TREND IN SEARCH OF CUSTOMERS: Internet appliances. Companies from Intel to little start-ups showed home Web gadgets in a dizzying range of candy colors.

But few are shipping, and most of the gizmos showed little promise, combining poorly thought-out designs and limited functionality.--Harry McCracken and Bill Snyder WORST INTERNET APPLIANCE: The point of Internet appliances is simplicity, but Intel's Doc.Station goes too far in that direction--call it a dumbed-down iMac.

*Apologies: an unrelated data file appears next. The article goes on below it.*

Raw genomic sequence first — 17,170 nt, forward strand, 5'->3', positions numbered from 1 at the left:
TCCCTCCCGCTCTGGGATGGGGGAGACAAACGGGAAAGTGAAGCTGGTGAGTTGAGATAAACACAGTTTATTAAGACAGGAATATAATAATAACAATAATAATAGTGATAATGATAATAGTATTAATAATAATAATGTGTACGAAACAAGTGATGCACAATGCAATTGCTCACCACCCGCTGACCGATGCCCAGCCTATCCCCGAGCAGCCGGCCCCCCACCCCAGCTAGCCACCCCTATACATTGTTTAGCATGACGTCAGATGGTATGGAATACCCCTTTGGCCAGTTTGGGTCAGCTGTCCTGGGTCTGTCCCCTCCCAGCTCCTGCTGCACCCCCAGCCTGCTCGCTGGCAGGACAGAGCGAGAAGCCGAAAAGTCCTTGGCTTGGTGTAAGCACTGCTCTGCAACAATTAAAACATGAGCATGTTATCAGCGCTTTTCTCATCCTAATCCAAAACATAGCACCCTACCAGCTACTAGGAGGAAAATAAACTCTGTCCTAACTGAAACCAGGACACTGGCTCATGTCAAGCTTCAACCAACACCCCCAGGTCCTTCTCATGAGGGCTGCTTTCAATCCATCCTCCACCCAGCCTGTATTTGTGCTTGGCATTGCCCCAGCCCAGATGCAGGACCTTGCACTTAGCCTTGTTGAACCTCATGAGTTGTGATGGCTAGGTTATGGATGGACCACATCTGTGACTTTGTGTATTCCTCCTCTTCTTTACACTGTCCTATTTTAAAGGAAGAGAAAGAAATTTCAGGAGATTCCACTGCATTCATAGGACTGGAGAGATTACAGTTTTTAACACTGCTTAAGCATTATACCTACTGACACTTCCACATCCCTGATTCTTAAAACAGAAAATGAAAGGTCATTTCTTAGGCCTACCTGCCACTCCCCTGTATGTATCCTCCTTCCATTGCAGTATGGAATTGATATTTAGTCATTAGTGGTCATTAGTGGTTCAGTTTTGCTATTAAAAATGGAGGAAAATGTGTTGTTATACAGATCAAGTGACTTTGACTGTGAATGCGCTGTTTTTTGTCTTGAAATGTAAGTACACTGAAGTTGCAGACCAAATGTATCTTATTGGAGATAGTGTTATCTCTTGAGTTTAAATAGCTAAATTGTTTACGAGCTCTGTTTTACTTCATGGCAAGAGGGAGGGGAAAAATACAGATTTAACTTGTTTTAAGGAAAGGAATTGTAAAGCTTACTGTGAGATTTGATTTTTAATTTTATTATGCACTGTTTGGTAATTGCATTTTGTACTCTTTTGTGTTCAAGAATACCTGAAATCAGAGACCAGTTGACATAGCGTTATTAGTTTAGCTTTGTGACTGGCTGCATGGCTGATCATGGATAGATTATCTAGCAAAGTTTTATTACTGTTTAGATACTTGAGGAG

Using an operating system based on Linux but a box design that thinks it's a retro TV, the Doc.Station handles e-mail, Web surfing, and sticky notes--but not much else. It's bulky, with little metal legs under a giant gray box and a puffy, rounded screen. To show that anyone could use the Doc.Station, Intel hired a "grandma"--complete with flowered apron--to demonstrate the product. If simplicity is what you're after, stick with Netpliance's I-Opener--at least it has some style.--Karen Silver PET PEEVE: The constant reference to "grandmas" (as in "an e-mail machine for Grandma") in the pitches of the appliance hypesters. The assumption that older people are incapable or uninterested in using a real computer is both insulting and inaccurate.--Bill Snyder